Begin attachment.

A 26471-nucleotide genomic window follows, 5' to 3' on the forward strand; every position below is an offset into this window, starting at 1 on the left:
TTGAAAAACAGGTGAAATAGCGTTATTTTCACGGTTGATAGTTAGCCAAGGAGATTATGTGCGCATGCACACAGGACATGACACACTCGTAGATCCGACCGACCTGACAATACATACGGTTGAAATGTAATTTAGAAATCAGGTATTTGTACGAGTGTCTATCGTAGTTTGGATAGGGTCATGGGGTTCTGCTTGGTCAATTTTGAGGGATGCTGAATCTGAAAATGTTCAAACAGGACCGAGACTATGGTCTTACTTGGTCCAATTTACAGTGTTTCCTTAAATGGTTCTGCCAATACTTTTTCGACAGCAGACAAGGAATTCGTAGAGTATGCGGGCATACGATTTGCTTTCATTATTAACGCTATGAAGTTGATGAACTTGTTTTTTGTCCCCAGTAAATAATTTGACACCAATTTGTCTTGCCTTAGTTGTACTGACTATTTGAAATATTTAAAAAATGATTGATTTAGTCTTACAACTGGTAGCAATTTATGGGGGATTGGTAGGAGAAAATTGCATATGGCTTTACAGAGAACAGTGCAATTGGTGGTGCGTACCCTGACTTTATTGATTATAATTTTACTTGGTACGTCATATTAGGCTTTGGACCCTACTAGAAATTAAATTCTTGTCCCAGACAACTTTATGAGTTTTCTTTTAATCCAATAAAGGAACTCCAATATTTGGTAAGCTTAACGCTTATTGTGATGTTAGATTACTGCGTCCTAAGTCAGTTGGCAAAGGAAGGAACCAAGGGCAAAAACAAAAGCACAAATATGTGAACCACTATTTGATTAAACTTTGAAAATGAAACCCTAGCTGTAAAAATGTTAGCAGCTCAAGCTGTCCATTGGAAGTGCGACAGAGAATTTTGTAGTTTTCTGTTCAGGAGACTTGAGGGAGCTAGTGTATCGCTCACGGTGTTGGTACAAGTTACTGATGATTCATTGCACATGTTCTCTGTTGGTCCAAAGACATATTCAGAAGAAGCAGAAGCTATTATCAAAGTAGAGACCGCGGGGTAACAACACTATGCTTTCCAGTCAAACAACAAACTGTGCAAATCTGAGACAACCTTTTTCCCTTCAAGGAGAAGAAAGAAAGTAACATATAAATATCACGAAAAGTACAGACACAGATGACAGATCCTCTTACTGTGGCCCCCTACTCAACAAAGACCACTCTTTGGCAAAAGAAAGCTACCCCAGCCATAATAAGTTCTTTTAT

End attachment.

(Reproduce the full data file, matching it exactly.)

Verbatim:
A 26471-nucleotide genomic window follows, 5' to 3' on the forward strand; every position below is an offset into this window, starting at 1 on the left:
TTGAAAAACAGGTGAAATAGCGTTATTTTCACGGTTGATAGTTAGCCAAGGAGATTATGTGCGCATGCACACAGGACATGACACACTCGTAGATCCGACCGACCTGACAATACATACGGTTGAAATGTAATTTAGAAATCAGGTATTTGTACGAGTGTCTATCGTAGTTTGGATAGGGTCATGGGGTTCTGCTTGGTCAATTTTGAGGGATGCTGAATCTGAAAATGTTCAAACAGGACCGAGACTATGGTCTTACTTGGTCCAATTTACAGTGTTTCCTTAAATGGTTCTGCCAATACTTTTTCGACAGCAGACAAGGAATTCGTAGAGTATGCGGGCATACGATTTGCTTTCATTATTAACGCTATGAAGTTGATGAACTTGTTTTTTGTCCCCAGTAAATAATTTGACACCAATTTGTCTTGCCTTAGTTGTACTGACTATTTGAAATATTTAAAAAATGATTGATTTAGTCTTACAACTGGTAGCAATTTATGGGGGATTGGTAGGAGAAAATTGCATATGGCTTTACAGAGAACAGTGCAATTGGTGGTGCGTACCCTGACTTTATTGATTATAATTTTACTTGGTACGTCATATTAGGCTTTGGACCCTACTAGAAATTAAATTCTTGTCCCAGACAACTTTATGAGTTTTCTTTTAATCCAATAAAGGAACTCCAATATTTGGTAAGCTTAACGCTTATTGTGATGTTAGATTACTGCGTCCTAAGTCAGTTGGCAAAGGAAGGAACCAAGGGCAAAAACAAAAGCACAAATATGTGAACCACTATTTGATTAAACTTTGAAAATGAAACCCTAGCTGTAAAAATGTTAGCAGCTCAAGCTGTCCATTGGAAGTGCGACAGAGAATTTTGTAGTTTTCTGTTCAGGAGACTTGAGGGAGCTAGTGTATCGCTCACGGTGTTGGTACAAGTTACTGATGATTCATTGCACATGTTCTCTGTTGGTCCAAAGACATATTCAGAAGAAGCAGAAGCTATTATCAAAGTAGAGACCGCGGGGTAACAACACTATGCTTTCCAGTCAAACAACAAACTGTGCAAATCTGAGACAACCTTTTTCCCTTCAAGGAGAAGAAAGAAAGTAACATATAAATATCACGAAAAGTACAGACACAGATGACAGATCCTCTTACTGTGGCCCCCTACTCAACAAAGACCACTCTTTGGCAAAAGAAAGCTACCCCAGCCATAATAAGTTCTTTTAT